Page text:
Star Aidy Bryant tells The Hollywood Reporter that she hopes to make more room in her busy ‘SNL’ schedule for an expanded second season of her Hulu comedy.
[This story contains spoilers from season one of Hulu’s Shrill.]
Everyone on the creative team of Hulu’s Shrill knows the season — which consists of six half-hour episodes — is frustratingly short. Which is why, should the series get a second season, they have grand plans to expand the world of Portland writer Annie (Aidy Bryant).
Season one follows Annie as she begins to become more comfortable with herself and her body while navigating her personal and professional life. It focuses almost solely on Bryant’s character. Lindy West, on whose bestselling memoir Shrill is based, hopes a second season (with an expanded episode order) would focus on the people around Annie — her best friend and roommate, Fran (Lolly Adefope); her boss, Gabe (John Cameron Mitchell); her boyfriend, Ryan (Luka Jones).
“We thought of [season 1’s focus on Annie] as basically a character study, but it’s pretty narcissistic in a way. Annie’s the one with the problems that need to be solved; Annie’s the one with the complicated life; all these other people are there to support her. And that’s not how real life is, and it’s not respectful to those people,” West told The Hollywood Reporter. “It was deliberate to put that into the story where, by the end of the season, people are fed up with Annie being obsessed with herself and her own problems because that’s not being a good friend. What I would be really, really excited to do in season 2 is let those other characters breathe and have their own fully realized lives.”
Of course, the ability to do more episodes depends entirely on the ability of Saturday Night Live star Bryant, who is a co-executive producer and co-writer on the project, to carve out more time in her already busy schedule.
“I think there is a world where we can squeeze a couple more in. I’m not going to stay at SNL forever, even though I love it — it’s just really grueling to do both,” Bryant said. “Particularly this fall, we were editing and doing all the music supervision and all that stuff while I was at SNL. So I would do that in the morning, then go to SNL and work all night. And I can’t sustain that forever. I can’t do it.”
Having SNL boss Lorne Michaels on board as a producer on Shrill certainly helps. He was “super generous” in working with Bryant’s schedule, allowing her to miss several days of rehearsals for the Feb. 16 Don Cheadle-hosted episode so she could fly to Los Angeles for Shrill interviews. But it’s not a pace any human can handle for too long, although Bryant has already said she plans to stay at SNL for an eighth season.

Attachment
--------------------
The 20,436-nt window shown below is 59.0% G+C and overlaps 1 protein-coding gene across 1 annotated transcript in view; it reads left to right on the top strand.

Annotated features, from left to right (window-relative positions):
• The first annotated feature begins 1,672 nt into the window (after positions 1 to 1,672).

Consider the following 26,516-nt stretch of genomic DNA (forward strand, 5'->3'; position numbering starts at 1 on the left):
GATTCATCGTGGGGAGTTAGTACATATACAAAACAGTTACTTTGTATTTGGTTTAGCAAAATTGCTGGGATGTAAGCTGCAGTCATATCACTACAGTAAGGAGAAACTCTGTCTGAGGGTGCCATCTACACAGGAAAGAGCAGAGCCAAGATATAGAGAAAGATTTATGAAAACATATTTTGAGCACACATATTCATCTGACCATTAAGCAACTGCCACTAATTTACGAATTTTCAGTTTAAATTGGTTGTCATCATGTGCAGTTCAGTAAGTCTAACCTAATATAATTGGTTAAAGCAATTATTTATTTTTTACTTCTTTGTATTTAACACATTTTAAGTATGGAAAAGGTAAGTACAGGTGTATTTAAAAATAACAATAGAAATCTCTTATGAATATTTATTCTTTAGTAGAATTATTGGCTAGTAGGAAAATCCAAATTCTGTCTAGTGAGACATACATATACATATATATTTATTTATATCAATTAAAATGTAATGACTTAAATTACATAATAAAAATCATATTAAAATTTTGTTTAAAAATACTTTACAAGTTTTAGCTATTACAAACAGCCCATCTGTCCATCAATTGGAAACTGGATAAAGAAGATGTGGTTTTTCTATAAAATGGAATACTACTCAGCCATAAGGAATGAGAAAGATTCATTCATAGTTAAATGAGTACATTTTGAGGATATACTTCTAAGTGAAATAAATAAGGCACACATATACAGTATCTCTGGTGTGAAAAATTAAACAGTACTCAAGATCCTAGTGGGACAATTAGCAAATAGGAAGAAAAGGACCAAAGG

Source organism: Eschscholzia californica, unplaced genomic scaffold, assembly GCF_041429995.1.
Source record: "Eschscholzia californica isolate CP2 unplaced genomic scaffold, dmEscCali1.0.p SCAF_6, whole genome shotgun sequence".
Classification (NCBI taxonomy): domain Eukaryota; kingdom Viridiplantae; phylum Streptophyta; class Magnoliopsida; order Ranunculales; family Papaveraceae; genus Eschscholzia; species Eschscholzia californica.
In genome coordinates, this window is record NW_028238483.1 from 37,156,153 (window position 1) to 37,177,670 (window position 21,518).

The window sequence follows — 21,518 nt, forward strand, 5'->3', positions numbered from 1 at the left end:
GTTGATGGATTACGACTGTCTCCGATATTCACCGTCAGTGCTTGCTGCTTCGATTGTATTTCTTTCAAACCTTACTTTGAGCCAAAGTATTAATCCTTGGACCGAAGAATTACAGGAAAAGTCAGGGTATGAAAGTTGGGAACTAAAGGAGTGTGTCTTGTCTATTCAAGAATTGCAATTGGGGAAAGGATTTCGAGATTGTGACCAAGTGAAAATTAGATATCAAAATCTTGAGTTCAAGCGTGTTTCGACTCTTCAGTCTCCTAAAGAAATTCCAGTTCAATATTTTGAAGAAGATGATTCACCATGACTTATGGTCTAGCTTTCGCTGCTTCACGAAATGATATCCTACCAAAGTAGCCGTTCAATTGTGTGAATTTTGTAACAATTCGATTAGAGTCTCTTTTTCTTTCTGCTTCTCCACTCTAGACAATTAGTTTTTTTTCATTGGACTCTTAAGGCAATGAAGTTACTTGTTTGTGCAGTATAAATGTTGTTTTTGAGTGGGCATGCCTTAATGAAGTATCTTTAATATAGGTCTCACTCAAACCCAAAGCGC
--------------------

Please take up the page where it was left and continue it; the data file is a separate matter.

“We have to just figure it out,” she said. “I think at some point it’ll shake itself out.”
Plus, there’s more to learn about Annie — about what happens now that she’s had this awakening in her life where she’s finally finding her voice.
“We started this season in a place where she hates herself,” Bryant said. “She doesn’t think she is worthy of getting to do a lot of different things, and by the end of this season, you’re seeing a much bolder person who’s been a certain way for a long time, and I’m so excited at the prospect of getting into how does her world, her friends, her relationships, her parents, all of this change as she’s becoming a completely different person. That’s a lot for them to take. And how does she navigate that? Finding your voice doesn’t mean that people have to like it.”
Showrunner Ali Rushfield said that after Annie’s abortion in the first episode, she began doing more things for herself, like writing, and getting more positive attention than she was used to as a generally polite and nice — but quiet — woman.
“I feel like at certain times [I was] watching her say things in a really confident way, and I’m thinking, like, ‘She’s actually wrong.’ Like with her boyfriend, there’s one part where he’s like, ‘I didn’t know we were exclusive.’ And she’s like ‘How could you not know that?'”
But the pair never had a discussion to define their relationship. She finally feels more confident, but she doesn’t know how to manage that confidence.
“I like that she’s sort of going too far with the power she gets,” Rushfield said, “and having to be reined back with the boss watching her, like, ‘What are you doing? You’re a little bit, like, high on your own supply.'”
In addition to expanding Annie’s world and exploring the consequences of her actions, there are a few more topics Rushfield would love to address in a second season.
“The thing we had to cut from the pool party because we ran out of time was these women talking about, ‘Is Miss Piggy a good or bad role model for fat women?’ I always wanted to get that back. We didn’t do this but we wanted to — and if there had been more episodes maybe it would have fit — but the whole issue of fat women and going to the doctor, which I think is in the book. It’s so fascinating how fucked up it is.”
Shrill is available to stream on Hulu.